Many times over the years, we’ve snarked TV shows and films for their wildly inaccurate takes on the iconic 16th-century head covering, the French hood. This was an item worn by upper-class women in Europe from about 1510 up to 1600, although it was most popular at the French and English courts around the 1520s to 1550s. This headgear is often associated with Anne Boleyn, who supposedly brought the fashion to England — that’s probably not true, though she may have made it fashionable. While I don’t know that an actual version of this headgear survives, there are TONS of portraits and images from the 16th century. The French hood appears as one of the most common types of head covering for upper-class women and even more middling-class women later in the century. But movies and TV have a really hard time reproducing it!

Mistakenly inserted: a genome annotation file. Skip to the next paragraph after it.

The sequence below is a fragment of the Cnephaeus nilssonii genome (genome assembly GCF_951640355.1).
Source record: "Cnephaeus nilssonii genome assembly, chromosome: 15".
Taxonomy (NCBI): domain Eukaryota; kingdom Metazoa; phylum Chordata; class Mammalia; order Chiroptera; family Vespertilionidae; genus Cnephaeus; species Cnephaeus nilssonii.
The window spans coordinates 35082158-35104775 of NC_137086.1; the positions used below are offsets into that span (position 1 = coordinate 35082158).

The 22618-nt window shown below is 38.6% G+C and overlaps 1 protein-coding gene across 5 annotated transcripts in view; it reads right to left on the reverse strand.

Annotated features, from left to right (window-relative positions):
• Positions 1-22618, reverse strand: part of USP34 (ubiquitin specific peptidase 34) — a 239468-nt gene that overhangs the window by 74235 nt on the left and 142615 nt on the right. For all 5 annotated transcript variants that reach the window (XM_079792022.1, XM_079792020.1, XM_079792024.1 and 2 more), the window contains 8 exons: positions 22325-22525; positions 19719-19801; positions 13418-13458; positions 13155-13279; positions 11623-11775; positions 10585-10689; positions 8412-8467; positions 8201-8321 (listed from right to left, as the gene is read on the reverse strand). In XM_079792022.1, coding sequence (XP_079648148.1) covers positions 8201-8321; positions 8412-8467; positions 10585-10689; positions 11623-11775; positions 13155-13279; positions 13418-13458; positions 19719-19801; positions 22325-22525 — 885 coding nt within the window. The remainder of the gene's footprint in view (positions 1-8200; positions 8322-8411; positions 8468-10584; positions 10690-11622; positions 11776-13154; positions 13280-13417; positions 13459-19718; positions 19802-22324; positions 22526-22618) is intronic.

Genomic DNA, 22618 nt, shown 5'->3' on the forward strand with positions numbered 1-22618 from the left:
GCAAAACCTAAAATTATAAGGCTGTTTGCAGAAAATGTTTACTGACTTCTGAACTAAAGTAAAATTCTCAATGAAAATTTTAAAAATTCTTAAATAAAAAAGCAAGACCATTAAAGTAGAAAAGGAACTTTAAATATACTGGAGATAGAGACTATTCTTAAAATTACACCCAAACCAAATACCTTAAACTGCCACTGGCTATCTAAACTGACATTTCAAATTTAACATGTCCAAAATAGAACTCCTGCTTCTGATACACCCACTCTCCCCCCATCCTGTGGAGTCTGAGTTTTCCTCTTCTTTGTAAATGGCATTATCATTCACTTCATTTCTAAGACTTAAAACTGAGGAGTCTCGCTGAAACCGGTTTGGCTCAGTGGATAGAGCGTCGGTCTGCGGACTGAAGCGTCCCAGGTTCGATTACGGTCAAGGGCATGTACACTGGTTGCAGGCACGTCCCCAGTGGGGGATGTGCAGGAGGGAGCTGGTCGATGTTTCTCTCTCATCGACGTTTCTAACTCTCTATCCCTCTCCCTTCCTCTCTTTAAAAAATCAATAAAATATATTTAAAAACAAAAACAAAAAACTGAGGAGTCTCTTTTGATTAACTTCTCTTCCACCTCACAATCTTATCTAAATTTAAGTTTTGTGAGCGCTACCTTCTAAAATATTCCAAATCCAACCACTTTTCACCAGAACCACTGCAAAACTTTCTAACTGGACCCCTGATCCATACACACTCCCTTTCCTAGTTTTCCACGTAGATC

Do you want to read all of this deep-dive into how French hoods look onscreen (with over 2,800 words and over 60 images) and how movies and TV get it right and wrong? The full post is available on Patreon for our subscribers! Check it out here. We’ll make this post available to everyone one year from today. Until then, only Patreon subscribers can view it!
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